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Germany to train 5,000 African nurses

Koblenz University of Applied Sciences in Germany is partnering with African institutions to train 5,000 nurses from East Africa annually, under a scheme to address healthcare worker shortages.

The University of Applied Sciences Koblenz is partnering with African institutions to train 5,000 nurses. Photo: Pexels.

Those who successfully complete the program are guaranteed an apprenticeship at a German health care institution

During the project’s pilot phase, Kenya-based Equip Africa Institute, a technical institution affiliated with Mount Kenya University, will recruit and train 60 nursing professionals beginning in January 2023.

Upon completion, trainees will be awarded a German healthcare assistant certificate before undergoing a three-year apprenticeship in Germany.

“The aim of this project is to investigate what kind of structures and processes would have to be established in order to annually prepare 5.000 young people in East Africa for an apprenticeship as a nurse in Germany,” the program’s introductory note states.

“In particular, we address the questions on how to select, and how to prepare the participants in terms of language and intercultural skills as well basic nursing skills so that the participants of the programme will not only successfully complete their training in Germany but also feel at home in Germany – both professionally and personally.”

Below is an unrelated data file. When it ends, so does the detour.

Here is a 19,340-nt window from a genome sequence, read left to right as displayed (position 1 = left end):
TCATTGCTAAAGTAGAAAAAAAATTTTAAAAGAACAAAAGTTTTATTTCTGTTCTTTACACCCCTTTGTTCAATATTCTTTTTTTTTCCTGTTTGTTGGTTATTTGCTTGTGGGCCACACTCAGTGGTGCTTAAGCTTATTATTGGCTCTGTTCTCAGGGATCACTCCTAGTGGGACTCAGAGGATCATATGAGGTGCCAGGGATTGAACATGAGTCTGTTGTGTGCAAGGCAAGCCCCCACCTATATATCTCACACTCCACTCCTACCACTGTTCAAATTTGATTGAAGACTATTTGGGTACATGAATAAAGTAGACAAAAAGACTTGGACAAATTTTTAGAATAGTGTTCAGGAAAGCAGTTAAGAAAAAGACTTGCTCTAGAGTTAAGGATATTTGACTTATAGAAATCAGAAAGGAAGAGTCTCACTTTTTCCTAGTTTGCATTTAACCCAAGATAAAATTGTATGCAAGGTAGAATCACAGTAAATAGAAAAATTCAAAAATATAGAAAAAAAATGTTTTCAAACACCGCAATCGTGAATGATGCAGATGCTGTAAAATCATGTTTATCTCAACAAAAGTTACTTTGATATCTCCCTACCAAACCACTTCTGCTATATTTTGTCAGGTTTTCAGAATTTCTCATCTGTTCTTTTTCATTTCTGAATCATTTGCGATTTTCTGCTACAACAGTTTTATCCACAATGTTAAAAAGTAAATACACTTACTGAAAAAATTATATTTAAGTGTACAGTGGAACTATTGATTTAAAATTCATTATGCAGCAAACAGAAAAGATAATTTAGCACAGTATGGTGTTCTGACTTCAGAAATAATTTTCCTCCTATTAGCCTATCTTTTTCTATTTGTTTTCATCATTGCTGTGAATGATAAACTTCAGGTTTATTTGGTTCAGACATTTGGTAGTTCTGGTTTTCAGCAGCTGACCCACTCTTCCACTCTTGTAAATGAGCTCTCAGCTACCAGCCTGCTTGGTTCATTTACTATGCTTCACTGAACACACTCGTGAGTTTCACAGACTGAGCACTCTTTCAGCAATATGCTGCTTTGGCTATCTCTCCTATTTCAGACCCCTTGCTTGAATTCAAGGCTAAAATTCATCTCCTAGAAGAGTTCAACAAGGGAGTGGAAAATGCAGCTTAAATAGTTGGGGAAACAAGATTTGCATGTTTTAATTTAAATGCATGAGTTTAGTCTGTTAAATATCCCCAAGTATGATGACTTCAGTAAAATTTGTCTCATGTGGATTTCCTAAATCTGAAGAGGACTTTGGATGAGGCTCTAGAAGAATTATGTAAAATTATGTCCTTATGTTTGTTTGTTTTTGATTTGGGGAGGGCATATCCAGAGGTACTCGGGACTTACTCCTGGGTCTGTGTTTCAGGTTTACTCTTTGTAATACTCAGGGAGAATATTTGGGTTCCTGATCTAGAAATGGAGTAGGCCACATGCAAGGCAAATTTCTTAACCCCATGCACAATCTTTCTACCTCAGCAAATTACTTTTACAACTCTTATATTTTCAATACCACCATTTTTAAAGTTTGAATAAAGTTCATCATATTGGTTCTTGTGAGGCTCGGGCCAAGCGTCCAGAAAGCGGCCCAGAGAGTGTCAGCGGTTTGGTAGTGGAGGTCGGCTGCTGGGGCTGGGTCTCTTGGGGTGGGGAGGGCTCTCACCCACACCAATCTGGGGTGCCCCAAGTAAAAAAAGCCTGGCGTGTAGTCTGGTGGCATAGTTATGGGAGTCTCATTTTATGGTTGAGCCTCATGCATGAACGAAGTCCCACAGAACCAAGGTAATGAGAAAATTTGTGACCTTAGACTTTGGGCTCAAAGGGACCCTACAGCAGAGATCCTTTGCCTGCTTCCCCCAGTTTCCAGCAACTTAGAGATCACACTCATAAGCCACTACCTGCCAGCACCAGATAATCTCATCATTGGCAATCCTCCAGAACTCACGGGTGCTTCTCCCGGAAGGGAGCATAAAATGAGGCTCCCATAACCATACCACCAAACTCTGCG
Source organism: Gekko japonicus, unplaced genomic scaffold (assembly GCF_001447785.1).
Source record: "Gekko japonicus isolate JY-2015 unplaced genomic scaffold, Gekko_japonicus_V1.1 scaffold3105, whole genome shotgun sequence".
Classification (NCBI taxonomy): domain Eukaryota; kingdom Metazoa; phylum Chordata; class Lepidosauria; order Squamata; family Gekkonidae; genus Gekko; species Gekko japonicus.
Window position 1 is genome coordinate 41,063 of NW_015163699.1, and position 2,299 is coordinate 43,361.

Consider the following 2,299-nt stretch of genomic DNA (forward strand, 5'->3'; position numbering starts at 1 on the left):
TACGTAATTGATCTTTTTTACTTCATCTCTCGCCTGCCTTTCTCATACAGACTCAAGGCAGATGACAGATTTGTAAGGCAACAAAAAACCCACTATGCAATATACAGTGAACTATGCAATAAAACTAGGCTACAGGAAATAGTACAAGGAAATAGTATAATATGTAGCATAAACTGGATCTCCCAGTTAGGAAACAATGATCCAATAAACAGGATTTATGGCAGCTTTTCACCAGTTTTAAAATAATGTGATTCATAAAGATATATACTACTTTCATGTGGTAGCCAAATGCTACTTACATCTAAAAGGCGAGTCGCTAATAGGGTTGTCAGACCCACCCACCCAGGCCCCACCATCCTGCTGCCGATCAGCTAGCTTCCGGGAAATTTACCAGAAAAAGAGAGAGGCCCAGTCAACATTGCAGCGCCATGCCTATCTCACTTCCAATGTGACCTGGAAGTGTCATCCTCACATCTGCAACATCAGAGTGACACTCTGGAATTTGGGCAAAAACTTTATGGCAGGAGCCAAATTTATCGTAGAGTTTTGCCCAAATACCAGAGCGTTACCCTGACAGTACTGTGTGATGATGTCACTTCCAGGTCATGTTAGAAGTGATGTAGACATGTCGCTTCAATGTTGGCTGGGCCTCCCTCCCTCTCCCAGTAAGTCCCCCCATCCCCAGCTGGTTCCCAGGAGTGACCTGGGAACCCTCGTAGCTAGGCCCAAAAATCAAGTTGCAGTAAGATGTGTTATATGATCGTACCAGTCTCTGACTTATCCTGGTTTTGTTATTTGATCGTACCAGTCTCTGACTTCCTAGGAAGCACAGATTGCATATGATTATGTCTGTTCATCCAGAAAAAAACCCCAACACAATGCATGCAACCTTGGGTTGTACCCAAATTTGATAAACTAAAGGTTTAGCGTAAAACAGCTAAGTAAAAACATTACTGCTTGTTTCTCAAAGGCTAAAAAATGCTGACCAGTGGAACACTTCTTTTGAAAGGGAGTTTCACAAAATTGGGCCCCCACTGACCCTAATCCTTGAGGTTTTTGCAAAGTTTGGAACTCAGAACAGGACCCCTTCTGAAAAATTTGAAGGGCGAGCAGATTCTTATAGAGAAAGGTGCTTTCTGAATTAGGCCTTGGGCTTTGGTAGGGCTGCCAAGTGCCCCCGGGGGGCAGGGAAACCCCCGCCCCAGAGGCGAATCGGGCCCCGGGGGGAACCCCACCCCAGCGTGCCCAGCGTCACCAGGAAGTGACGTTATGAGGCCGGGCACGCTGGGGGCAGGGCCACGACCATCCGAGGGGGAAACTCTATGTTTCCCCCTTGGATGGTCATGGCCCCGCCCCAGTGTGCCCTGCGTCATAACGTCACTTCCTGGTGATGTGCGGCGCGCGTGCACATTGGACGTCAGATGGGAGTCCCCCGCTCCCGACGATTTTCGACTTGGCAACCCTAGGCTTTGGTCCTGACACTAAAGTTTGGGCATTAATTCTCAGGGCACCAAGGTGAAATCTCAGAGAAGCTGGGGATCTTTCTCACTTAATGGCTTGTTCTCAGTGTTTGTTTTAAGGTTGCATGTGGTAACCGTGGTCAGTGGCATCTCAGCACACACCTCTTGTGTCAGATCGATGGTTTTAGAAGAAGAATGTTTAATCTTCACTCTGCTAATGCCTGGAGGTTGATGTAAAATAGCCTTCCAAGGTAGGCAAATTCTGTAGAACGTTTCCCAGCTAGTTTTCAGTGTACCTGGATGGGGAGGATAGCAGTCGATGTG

To be eligible for the program, candidates must hold secondary education qualifications above KCSE C+ and possess a German language level B2-proficiency certificate. In addition, they must pass an aptitude test administered by Arbquest, a psychometric testing company. Those with qualifications below KCSE C+ may also be considered based on German language proficiency, according to a call for students by Equip Africa.

“Given our initial research, we are quite confident of receiving a sufficient number of applications and there will be two intakes per year,” said Christian Lebrenz, the program’s coordinator.

Those who successfully complete the program are guaranteed an apprenticeship at a German healthcare institution and hospitals will ensure they receive a visa as well as a work permit, Lebrenz explained.

“Hospitals hire apprentices with the intention of retaining these people once they finish their apprenticeship”

“We are planning to take in students twice a year. Those that do not have the required German B2 certificate at this point can use the time until the next intake in September 2023 to bring their German language skills to the necessary level,” he told The PIE News.

“Hospitals hire apprentices with the intention of retaining these people once they finish their apprenticeship. In this case apprenticeships are a tool for hiring people on a permanent basis,” he explained.

“The choice of East Africa was based on the analysis of the population size, GDP per capita, demographic dynamics and the education system. Based on these factors, chances of finding a sufficiently large pool of people interested in working in Germany were deemed very favourable.”

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